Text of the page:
Road blocks which are established for the primary purpose of identifying potentially impaired drivers are colloquially referred to as “sobriety checkpoints” or “DUI stops.” These check points are typically established on major roads leading to and from large population centers or near popular nightlife spots. In states where sobriety checkpoints are legal, you can almost always expect to see them dotting the roadways on holiday evenings. With New Year’s Eve just around the corner, you should familiarize yourself with the standard procedures which take places at a sobriety check point.
What to Expect at a DUI Checkpoint
Officer will establish a roadblock and direct traffic through 1-2 lanes. They will stop cars individually as they approaches the roadblock. You can expect the officers to ask you to roll down your window. They may ask you a few questions as they perform a cursory assessment of your condition. It is important to note, you are in no way compelled to submit to any field sobriety test. However, refusal may arouse the suspicion of the officer. It is recommended that you remain courteous and cooperate. The officers will allow you to pass and you will be free to continue your evening.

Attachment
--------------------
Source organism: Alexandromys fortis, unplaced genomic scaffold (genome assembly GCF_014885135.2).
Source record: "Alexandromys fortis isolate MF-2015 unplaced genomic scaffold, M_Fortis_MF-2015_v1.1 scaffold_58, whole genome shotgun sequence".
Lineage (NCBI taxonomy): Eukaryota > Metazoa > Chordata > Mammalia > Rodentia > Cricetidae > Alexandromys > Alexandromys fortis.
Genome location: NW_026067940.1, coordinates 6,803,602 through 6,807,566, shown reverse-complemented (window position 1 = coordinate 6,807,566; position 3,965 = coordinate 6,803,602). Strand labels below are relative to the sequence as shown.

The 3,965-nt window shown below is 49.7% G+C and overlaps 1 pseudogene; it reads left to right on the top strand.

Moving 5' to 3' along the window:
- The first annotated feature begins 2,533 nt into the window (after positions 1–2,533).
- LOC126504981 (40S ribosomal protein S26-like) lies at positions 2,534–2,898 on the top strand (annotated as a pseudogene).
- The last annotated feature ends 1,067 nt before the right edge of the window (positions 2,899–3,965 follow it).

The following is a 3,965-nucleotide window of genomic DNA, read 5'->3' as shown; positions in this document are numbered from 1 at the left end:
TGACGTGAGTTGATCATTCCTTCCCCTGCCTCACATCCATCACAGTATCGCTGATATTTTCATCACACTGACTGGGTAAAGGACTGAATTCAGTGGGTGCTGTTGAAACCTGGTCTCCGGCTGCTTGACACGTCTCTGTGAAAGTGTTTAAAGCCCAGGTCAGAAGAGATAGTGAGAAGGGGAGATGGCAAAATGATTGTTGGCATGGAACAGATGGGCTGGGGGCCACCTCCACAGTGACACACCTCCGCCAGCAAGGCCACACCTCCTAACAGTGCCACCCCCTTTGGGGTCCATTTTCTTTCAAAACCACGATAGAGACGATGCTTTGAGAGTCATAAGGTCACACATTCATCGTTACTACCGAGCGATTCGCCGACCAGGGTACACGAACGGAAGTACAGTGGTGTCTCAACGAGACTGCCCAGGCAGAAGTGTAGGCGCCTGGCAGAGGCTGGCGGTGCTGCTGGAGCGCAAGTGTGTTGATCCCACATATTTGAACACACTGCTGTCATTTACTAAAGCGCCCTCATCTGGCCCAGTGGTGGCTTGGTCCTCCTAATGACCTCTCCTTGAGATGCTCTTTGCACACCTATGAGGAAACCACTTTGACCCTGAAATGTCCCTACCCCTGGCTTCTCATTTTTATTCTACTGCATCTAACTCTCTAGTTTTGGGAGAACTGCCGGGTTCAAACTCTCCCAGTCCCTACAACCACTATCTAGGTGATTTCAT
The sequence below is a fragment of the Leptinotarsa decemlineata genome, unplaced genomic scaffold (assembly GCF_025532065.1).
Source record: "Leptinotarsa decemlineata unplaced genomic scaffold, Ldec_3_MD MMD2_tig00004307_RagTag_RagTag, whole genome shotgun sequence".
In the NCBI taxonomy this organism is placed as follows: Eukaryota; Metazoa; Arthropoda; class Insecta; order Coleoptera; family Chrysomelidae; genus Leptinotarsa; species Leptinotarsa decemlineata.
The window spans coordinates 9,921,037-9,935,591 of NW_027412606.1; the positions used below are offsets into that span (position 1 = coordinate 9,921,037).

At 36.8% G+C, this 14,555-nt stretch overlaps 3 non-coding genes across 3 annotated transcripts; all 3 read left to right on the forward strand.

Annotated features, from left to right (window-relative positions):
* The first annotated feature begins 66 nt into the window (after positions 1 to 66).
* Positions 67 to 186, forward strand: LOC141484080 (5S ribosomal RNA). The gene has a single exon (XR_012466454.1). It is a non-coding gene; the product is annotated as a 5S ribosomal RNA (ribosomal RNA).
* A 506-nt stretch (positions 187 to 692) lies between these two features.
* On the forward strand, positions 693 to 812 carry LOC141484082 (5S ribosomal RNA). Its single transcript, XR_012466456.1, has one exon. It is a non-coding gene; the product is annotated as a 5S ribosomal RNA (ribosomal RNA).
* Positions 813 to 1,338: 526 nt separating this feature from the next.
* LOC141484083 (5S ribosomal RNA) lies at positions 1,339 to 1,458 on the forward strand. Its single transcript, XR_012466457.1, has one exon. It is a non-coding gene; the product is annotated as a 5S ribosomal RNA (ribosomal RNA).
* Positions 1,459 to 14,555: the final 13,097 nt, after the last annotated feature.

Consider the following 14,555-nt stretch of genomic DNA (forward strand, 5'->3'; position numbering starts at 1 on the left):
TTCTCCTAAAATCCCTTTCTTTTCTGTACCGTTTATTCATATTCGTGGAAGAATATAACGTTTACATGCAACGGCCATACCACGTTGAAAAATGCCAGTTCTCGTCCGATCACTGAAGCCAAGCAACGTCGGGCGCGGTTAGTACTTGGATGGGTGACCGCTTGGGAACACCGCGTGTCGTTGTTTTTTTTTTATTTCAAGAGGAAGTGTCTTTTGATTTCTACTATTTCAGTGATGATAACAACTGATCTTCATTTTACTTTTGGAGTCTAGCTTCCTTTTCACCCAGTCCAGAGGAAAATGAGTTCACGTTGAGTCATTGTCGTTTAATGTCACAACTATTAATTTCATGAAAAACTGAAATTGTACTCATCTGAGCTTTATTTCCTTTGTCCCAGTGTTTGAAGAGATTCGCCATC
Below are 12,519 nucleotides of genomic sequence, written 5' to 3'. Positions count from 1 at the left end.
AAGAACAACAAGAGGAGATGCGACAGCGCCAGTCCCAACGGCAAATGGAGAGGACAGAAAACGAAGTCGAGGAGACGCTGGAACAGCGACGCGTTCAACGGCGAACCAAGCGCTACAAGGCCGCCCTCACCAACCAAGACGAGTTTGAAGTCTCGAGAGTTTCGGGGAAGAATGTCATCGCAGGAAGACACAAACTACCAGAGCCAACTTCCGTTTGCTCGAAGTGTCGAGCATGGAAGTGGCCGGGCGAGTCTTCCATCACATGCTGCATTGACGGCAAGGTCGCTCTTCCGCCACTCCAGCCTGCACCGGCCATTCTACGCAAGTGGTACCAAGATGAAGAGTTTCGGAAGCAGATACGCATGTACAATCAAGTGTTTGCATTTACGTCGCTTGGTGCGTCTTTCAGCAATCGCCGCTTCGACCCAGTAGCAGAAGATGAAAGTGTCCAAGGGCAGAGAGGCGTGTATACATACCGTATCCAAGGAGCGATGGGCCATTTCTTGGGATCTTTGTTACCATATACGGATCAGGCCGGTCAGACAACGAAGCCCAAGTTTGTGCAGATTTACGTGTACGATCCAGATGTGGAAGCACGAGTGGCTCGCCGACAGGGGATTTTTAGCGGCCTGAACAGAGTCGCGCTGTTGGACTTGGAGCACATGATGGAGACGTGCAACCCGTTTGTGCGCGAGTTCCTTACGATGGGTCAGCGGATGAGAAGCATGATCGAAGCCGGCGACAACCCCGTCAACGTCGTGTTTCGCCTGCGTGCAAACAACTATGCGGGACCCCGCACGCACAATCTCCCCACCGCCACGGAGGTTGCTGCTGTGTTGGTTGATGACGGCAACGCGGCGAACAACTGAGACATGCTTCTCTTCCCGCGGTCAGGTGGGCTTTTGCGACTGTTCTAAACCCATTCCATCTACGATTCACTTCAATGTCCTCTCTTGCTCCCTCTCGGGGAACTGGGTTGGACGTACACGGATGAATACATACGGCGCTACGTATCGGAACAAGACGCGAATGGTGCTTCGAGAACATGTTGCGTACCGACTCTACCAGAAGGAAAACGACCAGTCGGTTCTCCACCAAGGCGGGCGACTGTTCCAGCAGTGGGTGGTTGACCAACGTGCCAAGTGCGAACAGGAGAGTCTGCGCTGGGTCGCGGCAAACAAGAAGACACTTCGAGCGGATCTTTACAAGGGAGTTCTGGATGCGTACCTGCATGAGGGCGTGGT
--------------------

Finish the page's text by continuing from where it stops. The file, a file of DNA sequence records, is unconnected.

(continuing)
The Legality of Sobriety Checkpoints
The United States Supreme Court has ruled on, and upheld the constitutional legality of sobriety checkpoints. They decided that the ability to outlaw checkpoints we be left to individual states. In Arizona, DUI checkpoints are indeed legal. This allows officer to perform a stop without having “reasonable suspicion.” Arizona follows many of the checkpoint guidelines established by the National Highway Traffic and Safety Administration. One of these guidelines states that the timing and location of formal checkpoints must be established ahead of time in coordination with city or county officials. Additionally, stops can only be made in a predetermined, mathematical fashion. For example, officer can stop one out of every 4 cars in succession.
Don’t drink and drive and stay calm when you are passing through a sobriety check point. Remain courteous. The officers are just doing their job! Keep a smile on your face and try to turn it into a positive interaction for everyone involved.